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    Malodour in denture wearers: an ill-defined problem

    Verran, Joanna (2005) Malodour in denture wearers: an ill-defined problem. In: Sixth International Conference on Breath Odor, 20th-22nd April 2004, Royal College of Surgeons of England, London.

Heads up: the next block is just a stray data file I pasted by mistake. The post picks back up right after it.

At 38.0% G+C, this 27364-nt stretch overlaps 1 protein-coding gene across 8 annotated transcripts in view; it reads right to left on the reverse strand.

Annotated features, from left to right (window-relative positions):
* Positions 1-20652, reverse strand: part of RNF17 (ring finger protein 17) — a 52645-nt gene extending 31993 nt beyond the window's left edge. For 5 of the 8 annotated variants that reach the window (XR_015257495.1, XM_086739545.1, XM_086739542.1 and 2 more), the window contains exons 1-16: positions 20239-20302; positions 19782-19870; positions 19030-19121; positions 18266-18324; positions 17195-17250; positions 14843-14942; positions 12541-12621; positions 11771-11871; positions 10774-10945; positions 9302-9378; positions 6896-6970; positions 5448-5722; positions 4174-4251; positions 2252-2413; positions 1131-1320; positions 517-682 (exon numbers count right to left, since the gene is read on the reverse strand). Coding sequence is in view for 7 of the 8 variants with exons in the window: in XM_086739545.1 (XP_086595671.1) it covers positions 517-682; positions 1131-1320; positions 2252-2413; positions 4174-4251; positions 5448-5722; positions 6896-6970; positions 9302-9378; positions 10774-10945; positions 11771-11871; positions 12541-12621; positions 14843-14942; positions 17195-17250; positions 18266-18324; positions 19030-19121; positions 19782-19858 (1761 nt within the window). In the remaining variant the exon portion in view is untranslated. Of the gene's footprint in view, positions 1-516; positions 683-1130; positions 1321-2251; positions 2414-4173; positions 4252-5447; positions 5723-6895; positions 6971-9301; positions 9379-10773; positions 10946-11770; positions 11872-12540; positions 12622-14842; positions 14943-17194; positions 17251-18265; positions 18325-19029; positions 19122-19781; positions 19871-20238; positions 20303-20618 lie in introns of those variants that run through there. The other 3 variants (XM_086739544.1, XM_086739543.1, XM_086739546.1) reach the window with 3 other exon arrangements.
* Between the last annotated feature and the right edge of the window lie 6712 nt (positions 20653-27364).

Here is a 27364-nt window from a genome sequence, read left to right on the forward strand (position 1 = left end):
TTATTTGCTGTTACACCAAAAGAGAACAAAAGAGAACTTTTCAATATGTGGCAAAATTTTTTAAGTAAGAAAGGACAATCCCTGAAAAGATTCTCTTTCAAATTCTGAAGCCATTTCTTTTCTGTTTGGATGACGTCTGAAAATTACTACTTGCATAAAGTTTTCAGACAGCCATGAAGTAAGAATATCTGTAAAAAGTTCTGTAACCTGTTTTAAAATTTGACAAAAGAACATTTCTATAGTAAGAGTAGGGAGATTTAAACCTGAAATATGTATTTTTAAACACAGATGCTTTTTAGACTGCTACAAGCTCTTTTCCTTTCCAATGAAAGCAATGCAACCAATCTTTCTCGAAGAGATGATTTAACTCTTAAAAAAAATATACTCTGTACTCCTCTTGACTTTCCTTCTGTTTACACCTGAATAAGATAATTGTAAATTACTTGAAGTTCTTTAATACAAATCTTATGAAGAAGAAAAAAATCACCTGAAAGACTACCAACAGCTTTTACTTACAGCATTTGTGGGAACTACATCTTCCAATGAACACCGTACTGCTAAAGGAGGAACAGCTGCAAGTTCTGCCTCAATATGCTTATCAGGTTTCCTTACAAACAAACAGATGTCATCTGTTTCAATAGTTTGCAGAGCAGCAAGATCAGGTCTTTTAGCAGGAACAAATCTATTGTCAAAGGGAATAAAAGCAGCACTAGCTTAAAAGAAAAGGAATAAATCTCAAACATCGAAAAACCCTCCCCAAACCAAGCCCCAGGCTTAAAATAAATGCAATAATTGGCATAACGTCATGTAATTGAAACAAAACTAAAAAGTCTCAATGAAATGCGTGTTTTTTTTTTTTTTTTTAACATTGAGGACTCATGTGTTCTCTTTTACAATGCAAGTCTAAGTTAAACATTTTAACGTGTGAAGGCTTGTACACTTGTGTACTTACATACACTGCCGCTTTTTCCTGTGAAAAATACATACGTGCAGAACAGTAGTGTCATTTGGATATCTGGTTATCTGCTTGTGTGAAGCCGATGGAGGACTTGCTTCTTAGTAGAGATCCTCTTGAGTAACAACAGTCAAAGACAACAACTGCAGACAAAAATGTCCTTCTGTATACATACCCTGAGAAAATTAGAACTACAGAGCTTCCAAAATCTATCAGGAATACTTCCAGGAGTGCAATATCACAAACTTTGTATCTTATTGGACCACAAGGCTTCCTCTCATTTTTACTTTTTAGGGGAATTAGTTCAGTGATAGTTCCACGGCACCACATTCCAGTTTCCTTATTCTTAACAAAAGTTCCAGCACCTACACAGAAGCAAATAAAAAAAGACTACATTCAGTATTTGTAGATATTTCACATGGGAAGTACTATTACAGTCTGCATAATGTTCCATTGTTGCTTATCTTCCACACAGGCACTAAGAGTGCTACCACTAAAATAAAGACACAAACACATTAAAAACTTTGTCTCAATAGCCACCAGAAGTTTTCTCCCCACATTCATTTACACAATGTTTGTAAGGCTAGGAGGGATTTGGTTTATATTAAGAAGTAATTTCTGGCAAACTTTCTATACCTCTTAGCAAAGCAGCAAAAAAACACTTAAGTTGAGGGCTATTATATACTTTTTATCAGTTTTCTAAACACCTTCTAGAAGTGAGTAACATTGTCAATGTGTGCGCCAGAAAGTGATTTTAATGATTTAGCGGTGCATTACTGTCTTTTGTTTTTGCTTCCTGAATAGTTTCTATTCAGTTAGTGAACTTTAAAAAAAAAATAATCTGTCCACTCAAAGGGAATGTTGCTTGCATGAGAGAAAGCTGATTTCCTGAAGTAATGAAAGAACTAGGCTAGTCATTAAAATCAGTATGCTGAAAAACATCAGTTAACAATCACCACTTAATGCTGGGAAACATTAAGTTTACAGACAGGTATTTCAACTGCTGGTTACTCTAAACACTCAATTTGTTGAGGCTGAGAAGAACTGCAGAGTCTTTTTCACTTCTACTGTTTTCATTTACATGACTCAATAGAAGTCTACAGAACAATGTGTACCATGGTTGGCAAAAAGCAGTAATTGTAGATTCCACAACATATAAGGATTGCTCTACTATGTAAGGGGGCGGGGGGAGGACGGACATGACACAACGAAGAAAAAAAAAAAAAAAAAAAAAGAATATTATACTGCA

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    Denture plaque has not been studied to the same extent as dental plaque, and although there are many similarities in microbial composition, there are some significant differences. Denture-induced stomatitis is associated with poor denture hygiene, a more acidogenic plaque and the presence of Candida albicans. Obligate Gram-negative anaerobic micro-organisms, although present in denture plaque, have rarely been specifically investigated. Opportunist pathogens including coliforms and staphylococci have been isolated from dentures. Teeth adjacent to partial dentures are more susceptible to caries and periodontal diseases, perhaps due to an increased plaque buildup at the prosthesis/tooth interface. Little work has been published on malodour associated with dentures. The inert material provides a substratum for the plaque biofilm, which encompasses a range of odour-producing species. The microbiology of the tongue in denture wearers has not been specifically studied. Thus the nature, origin and extent of malodour in denture wearers is ill-defined, but many species capable of producing malodorous compounds are present. The wide age and health range presented by denture wearers further confounds investigation. There is a need for further work in the area, both for cosmetic- and health-associated reasons in the increasing elderly population.

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